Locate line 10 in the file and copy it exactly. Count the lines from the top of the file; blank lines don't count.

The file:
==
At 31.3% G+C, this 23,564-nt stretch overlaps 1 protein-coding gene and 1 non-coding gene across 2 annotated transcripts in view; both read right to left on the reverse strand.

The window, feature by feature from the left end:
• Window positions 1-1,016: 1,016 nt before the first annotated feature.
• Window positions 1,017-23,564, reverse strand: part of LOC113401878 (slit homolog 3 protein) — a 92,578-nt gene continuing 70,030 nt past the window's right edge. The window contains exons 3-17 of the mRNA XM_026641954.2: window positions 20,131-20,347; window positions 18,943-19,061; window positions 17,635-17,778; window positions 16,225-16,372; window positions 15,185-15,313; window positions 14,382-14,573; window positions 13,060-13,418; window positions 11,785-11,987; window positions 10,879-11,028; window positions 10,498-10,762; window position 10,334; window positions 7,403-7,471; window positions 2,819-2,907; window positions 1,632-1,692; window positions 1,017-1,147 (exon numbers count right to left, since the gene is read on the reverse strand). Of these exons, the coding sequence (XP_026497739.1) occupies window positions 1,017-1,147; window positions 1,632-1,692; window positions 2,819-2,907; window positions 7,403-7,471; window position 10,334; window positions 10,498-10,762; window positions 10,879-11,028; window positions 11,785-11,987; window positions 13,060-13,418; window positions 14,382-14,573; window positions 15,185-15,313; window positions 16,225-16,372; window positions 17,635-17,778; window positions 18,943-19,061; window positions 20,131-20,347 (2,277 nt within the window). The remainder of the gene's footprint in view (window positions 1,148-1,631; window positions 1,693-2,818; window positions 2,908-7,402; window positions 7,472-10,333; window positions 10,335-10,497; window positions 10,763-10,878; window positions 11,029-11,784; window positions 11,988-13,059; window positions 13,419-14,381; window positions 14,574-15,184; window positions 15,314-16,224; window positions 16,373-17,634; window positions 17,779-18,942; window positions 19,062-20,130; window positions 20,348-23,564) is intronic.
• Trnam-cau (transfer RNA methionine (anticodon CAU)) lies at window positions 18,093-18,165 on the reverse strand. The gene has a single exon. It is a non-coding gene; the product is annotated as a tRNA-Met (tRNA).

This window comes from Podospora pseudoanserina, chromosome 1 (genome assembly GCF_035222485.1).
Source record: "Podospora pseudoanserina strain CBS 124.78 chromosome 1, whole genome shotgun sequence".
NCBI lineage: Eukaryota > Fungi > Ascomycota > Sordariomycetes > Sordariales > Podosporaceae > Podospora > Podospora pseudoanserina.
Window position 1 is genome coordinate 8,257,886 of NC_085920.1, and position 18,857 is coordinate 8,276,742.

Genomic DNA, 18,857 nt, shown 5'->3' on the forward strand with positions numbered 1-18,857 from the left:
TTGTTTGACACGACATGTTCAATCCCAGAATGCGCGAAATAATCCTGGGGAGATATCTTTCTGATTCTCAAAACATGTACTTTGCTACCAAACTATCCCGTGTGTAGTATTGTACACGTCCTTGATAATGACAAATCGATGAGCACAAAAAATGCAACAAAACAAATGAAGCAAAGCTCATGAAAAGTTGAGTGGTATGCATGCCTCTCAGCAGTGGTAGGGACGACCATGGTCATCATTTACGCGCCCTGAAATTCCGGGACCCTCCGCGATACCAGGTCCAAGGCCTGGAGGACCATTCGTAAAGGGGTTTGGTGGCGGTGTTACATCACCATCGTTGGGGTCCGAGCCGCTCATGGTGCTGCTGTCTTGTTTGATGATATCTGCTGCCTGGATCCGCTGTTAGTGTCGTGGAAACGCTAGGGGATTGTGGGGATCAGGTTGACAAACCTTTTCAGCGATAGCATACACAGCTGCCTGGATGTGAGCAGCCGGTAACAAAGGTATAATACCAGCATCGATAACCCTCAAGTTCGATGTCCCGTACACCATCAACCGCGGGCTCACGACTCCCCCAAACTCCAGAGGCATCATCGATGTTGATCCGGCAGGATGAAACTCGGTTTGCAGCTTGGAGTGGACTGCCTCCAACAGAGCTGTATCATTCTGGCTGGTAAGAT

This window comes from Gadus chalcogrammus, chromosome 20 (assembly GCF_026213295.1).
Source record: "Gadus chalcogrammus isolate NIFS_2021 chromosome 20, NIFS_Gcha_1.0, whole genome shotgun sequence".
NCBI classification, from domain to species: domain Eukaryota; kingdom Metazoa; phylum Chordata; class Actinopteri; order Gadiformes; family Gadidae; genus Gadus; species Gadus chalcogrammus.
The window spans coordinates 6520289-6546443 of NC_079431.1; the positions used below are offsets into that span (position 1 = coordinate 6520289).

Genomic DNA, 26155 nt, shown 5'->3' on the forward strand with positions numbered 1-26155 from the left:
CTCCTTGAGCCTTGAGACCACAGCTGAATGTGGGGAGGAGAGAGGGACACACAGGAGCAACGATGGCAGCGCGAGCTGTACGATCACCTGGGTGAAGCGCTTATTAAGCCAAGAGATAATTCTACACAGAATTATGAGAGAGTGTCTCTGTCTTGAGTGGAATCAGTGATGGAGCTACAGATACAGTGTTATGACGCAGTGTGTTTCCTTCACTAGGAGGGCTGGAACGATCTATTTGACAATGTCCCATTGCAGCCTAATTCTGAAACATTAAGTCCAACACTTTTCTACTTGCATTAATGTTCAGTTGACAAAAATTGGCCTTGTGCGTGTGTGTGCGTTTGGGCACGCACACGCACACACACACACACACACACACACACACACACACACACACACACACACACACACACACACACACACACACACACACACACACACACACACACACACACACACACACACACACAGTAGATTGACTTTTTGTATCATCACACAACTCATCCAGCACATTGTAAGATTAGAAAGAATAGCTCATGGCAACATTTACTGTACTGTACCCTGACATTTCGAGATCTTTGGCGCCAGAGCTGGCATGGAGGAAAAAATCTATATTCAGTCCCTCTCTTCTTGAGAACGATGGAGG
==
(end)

Genomic DNA, 18,857 nt, shown 5'->3' on the forward strand with positions numbered 1-18,857 from the left: